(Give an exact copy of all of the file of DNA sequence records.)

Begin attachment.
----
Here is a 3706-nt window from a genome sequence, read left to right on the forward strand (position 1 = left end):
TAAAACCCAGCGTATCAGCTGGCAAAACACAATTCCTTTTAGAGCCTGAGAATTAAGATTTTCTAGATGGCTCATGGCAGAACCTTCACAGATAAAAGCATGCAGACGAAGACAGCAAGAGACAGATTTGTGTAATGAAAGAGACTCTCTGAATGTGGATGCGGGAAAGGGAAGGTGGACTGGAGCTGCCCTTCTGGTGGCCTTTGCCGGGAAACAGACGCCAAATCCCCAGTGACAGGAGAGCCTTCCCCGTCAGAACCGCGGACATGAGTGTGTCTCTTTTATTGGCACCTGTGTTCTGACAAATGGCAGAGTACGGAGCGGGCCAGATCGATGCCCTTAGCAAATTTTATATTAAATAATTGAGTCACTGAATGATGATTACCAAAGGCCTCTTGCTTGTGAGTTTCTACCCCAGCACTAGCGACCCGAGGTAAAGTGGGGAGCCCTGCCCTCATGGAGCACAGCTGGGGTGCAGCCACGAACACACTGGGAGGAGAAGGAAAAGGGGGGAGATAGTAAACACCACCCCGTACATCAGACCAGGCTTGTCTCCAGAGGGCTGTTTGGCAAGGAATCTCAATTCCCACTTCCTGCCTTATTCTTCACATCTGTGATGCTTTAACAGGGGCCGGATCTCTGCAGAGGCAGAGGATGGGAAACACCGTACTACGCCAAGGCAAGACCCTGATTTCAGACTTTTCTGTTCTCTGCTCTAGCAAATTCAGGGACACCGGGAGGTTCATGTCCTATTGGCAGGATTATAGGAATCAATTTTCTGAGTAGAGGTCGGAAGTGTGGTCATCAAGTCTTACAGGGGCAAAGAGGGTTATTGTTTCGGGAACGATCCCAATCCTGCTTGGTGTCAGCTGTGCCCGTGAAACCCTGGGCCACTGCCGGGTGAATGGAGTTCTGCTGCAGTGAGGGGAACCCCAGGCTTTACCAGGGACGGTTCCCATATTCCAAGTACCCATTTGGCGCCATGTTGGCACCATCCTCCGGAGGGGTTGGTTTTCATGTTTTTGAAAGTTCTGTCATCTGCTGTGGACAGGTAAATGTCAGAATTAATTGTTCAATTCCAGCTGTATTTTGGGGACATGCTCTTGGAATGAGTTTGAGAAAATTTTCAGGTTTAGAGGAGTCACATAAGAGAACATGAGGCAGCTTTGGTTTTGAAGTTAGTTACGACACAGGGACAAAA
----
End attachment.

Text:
Here is a 3706-nt window from a genome sequence, read left to right on the forward strand (position 1 = left end):
TAAAACCCAGCGTATCAGCTGGCAAAACACAATTCCTTTTAGAGCCTGAGAATTAAGATTTTCTAGATGGCTCATGGCAGAACCTTCACAGATAAAAGCATGCAGACGAAGACAGCAAGAGACAGATTTGTGTAATGAAAGAGACTCTCTGAATGTGGATGCGGGAAAGGGAAGGTGGACTGGAGCTGCCCTTCTGGTGGCCTTTGCCGGGAAACAGACGCCAAATCCCCAGTGACAGGAGAGCCTTCCCCGTCAGAACCGCGGACATGAGTGTGTCTCTTTTATTGGCACCTGTGTTCTGACAAATGGCAGAGTACGGAGCGGGCCAGATCGATGCCCTTAGCAAATTTTATATTAAATAATTGAGTCACTGAATGATGATTACCAAAGGCCTCTTGCTTGTGAGTTTCTACCCCAGCACTAGCGACCCGAGGTAAAGTGGGGAGCCCTGCCCTCATGGAGCACAGCTGGGGTGCAGCCACGAACACACTGGGAGGAGAAGGAAAAGGGGGGAGATAGTAAACACCACCCCGTACATCAGACCAGGCTTGTCTCCAGAGGGCTGTTTGGCAAGGAATCTCAATTCCCACTTCCTGCCTTATTCTTCACATCTGTGATGCTTTAACAGGGGCCGGATCTCTGCAGAGGCAGAGGATGGGAAACACCGTACTACGCCAAGGCAAGACCCTGATTTCAGACTTTTCTGTTCTCTGCTCTAGCAAATTCAGGGACACCGGGAGGTTCATGTCCTATTGGCAGGATTATAGGAATCAATTTTCTGAGTAGAGGTCGGAAGTGTGGTCATCAAGTCTTACAGGGGCAAAGAGGGTTATTGTTTCGGGAACGATCCCAATCCTGCTTGGTGTCAGCTGTGCCCGTGAAACCCTGGGCCACTGCCGGGTGAATGGAGTTCTGCTGCAGTGAGGGGAACCCCAGGCTTTACCAGGGACGGTTCCCATATTCCAAGTACCCATTTGGCGCCATGTTGGCACCATCCTCCGGAGGGGTTGGTTTTCATGTTTTTGAAAGTTCTGTCATCTGCTGTGGACAGGTAAATGTCAGAATTAATTGTTCAATTCCAGCTGTATTTTGGGGACATGCTCTTGGAATGAGTTTGAGAAAATTTTCAGGTTTAGAGGAGTCACATAAGAGAACATGAGGCAGCTTTGGTTTTGAAGTTAGTTACGACACAGGGACAAAA